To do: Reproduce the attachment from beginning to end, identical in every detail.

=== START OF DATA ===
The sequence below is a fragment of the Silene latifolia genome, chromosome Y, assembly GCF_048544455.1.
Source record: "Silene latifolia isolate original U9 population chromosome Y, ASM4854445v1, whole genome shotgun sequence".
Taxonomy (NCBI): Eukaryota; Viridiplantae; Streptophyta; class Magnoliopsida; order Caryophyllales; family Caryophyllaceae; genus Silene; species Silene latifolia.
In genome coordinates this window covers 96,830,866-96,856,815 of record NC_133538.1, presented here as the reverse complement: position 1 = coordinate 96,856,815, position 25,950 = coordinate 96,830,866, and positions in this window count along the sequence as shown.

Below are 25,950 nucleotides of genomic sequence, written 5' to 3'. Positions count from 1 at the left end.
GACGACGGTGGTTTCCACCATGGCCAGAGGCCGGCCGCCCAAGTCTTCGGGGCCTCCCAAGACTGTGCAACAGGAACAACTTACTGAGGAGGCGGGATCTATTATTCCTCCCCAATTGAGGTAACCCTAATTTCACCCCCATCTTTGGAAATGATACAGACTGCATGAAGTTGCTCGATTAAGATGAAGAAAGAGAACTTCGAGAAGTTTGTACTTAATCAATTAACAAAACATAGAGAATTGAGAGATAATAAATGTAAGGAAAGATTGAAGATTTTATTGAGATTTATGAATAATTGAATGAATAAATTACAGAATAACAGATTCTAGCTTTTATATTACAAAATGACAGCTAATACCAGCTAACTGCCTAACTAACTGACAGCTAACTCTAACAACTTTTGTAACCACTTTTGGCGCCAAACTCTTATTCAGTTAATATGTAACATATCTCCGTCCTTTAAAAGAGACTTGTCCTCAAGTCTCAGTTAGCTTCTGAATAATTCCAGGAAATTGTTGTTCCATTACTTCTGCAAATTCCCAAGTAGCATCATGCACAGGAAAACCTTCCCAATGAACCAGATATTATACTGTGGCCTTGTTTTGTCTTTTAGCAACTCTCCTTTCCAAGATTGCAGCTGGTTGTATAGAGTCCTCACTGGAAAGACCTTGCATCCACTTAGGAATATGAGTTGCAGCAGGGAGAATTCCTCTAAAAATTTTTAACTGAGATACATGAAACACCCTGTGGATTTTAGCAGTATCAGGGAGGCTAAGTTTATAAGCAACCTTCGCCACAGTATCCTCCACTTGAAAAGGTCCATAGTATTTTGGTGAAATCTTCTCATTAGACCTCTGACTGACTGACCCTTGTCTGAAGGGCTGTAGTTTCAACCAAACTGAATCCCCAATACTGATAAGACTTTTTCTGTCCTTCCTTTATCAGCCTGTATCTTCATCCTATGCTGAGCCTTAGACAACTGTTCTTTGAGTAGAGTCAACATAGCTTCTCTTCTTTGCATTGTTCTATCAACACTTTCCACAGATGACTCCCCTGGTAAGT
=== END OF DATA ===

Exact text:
The sequence below is a fragment of the Silene latifolia genome, chromosome Y, assembly GCF_048544455.1.
Source record: "Silene latifolia isolate original U9 population chromosome Y, ASM4854445v1, whole genome shotgun sequence".
Taxonomy (NCBI): Eukaryota; Viridiplantae; Streptophyta; class Magnoliopsida; order Caryophyllales; family Caryophyllaceae; genus Silene; species Silene latifolia.
In genome coordinates this window covers 96,830,866-96,856,815 of record NC_133538.1, presented here as the reverse complement: position 1 = coordinate 96,856,815, position 25,950 = coordinate 96,830,866, and positions in this window count along the sequence as shown.

Below are 25,950 nucleotides of genomic sequence, written 5' to 3'. Positions count from 1 at the left end.
GACGACGGTGGTTTCCACCATGGCCAGAGGCCGGCCGCCCAAGTCTTCGGGGCCTCCCAAGACTGTGCAACAGGAACAACTTACTGAGGAGGCGGGATCTATTATTCCTCCCCAATTGAGGTAACCCTAATTTCACCCCCATCTTTGGAAATGATACAGACTGCATGAAGTTGCTCGATTAAGATGAAGAAAGAGAACTTCGAGAAGTTTGTACTTAATCAATTAACAAAACATAGAGAATTGAGAGATAATAAATGTAAGGAAAGATTGAAGATTTTATTGAGATTTATGAATAATTGAATGAATAAATTACAGAATAACAGATTCTAGCTTTTATATTACAAAATGACAGCTAATACCAGCTAACTGCCTAACTAACTGACAGCTAACTCTAACAACTTTTGTAACCACTTTTGGCGCCAAACTCTTATTCAGTTAATATGTAACATATCTCCGTCCTTTAAAAGAGACTTGTCCTCAAGTCTCAGTTAGCTTCTGAATAATTCCAGGAAATTGTTGTTCCATTACTTCTGCAAATTCCCAAGTAGCATCATGCACAGGAAAACCTTCCCAATGAACCAGATATTATACTGTGGCCTTGTTTTGTCTTTTAGCAACTCTCCTTTCCAAGATTGCAGCTGGTTGTATAGAGTCCTCACTGGAAAGACCTTGCATCCACTTAGGAATATGAGTTGCAGCAGGGAGAATTCCTCTAAAAATTTTTAACTGAGATACATGAAACACCCTGTGGATTTTAGCAGTATCAGGGAGGCTAAGTTTATAAGCAACCTTCGCCACAGTATCCTCCACTTGAAAAGGTCCATAGTATTTTGGTGAAATCTTCTCATTAGACCTCTGACTGACTGACCCTTGTCTGAAGGGCTGTAGTTTCAACCAAACTGAATCCCCAATACTGATAAGACTTTTTCTGTCCTTCCTTTATCAGCCTGTATCTTCATCCTATGCTGAGCCTTAGACAACTGTTCTTTGAGTAGAGTCAACATAGCTTCTCTTCTTTGCATTGTTCTATCAACACTTTCCACAGATGACTCCCCTGGTAAGT